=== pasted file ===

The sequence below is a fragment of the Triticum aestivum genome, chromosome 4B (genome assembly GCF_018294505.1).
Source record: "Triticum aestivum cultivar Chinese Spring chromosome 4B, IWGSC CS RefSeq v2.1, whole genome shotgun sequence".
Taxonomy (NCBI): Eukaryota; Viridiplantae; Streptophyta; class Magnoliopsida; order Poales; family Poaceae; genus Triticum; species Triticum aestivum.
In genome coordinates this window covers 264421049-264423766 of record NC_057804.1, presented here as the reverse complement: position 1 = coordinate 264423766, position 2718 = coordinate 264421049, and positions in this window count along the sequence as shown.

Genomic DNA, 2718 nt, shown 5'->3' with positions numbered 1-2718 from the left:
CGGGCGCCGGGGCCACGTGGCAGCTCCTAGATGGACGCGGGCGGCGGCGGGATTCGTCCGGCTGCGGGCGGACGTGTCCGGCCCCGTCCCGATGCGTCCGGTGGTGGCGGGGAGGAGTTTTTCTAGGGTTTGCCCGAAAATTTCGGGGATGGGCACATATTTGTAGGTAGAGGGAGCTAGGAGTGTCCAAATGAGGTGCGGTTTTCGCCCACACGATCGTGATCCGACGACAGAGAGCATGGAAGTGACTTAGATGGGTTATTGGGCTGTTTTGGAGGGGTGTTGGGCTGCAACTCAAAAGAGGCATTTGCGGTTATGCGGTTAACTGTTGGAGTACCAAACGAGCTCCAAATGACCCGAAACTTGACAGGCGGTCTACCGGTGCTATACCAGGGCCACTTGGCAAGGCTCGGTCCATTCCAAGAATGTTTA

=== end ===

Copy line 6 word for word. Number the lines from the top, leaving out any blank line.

CGGGCGCCGGGGCCACGTGGCAGCTCCTAGATGGACGCGGGCGGCGGCGGGATTCGTCCGGCTGCGGGCGGACGTGTCCGGCCCCGTCCCGATGCGTCCGGTGGTGGCGGGGAGGAGTTTTTCTAGGGTTTGCCCGAAAATTTCGGGGATGGGCACATATTTGTAGGTAGAGGGAGCTAGGAGTGTCCAAATGAGGTGCGGTTTTCGCCCACACGATCGTGATCCGACGACAGAGAGCATGGAAGTGACTTAGATGGGTTATTGGGCTGTTTTGGAGGGGTGTTGGGCTGCAACTCAAAAGAGGCATTTGCGGTTATGCGGTTAACTGTTGGAGTACCAAACGAGCTCCAAATGACCCGAAACTTGACAGGCGGTCTACCGGTGCTATACCAGGGCCACTTGGCAAGGCTCGGTCCATTCCAAGAATGTTTA